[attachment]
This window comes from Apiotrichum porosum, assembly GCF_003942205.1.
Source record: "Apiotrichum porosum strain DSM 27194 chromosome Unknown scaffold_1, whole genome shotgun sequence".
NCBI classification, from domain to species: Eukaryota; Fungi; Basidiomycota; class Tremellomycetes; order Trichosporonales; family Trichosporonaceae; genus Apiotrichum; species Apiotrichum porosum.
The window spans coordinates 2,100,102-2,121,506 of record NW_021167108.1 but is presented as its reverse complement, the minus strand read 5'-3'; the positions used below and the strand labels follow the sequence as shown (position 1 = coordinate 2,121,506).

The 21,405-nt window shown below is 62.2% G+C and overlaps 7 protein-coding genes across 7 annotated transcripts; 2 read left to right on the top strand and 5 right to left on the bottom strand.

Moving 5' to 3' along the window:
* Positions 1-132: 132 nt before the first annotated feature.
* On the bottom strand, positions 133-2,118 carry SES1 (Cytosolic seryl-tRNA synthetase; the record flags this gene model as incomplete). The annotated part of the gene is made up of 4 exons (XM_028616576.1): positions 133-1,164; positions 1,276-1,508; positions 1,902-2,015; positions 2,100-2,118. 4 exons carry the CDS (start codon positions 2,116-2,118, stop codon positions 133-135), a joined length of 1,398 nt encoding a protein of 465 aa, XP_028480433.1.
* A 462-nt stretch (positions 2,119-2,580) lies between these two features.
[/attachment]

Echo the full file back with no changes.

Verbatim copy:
This window comes from Apiotrichum porosum, assembly GCF_003942205.1.
Source record: "Apiotrichum porosum strain DSM 27194 chromosome Unknown scaffold_1, whole genome shotgun sequence".
NCBI classification, from domain to species: Eukaryota; Fungi; Basidiomycota; class Tremellomycetes; order Trichosporonales; family Trichosporonaceae; genus Apiotrichum; species Apiotrichum porosum.
The window spans coordinates 2,100,102-2,121,506 of record NW_021167108.1 but is presented as its reverse complement, the minus strand read 5'-3'; the positions used below and the strand labels follow the sequence as shown (position 1 = coordinate 2,121,506).

The 21,405-nt window shown below is 62.2% G+C and overlaps 7 protein-coding genes across 7 annotated transcripts; 2 read left to right on the top strand and 5 right to left on the bottom strand.

Moving 5' to 3' along the window:
* Positions 1-132: 132 nt before the first annotated feature.
* On the bottom strand, positions 133-2,118 carry SES1 (Cytosolic seryl-tRNA synthetase; the record flags this gene model as incomplete). The annotated part of the gene is made up of 4 exons (XM_028616576.1): positions 133-1,164; positions 1,276-1,508; positions 1,902-2,015; positions 2,100-2,118. 4 exons carry the CDS (start codon positions 2,116-2,118, stop codon positions 133-135), a joined length of 1,398 nt encoding a protein of 465 aa, XP_028480433.1.
* A 462-nt stretch (positions 2,119-2,580) lies between these two features.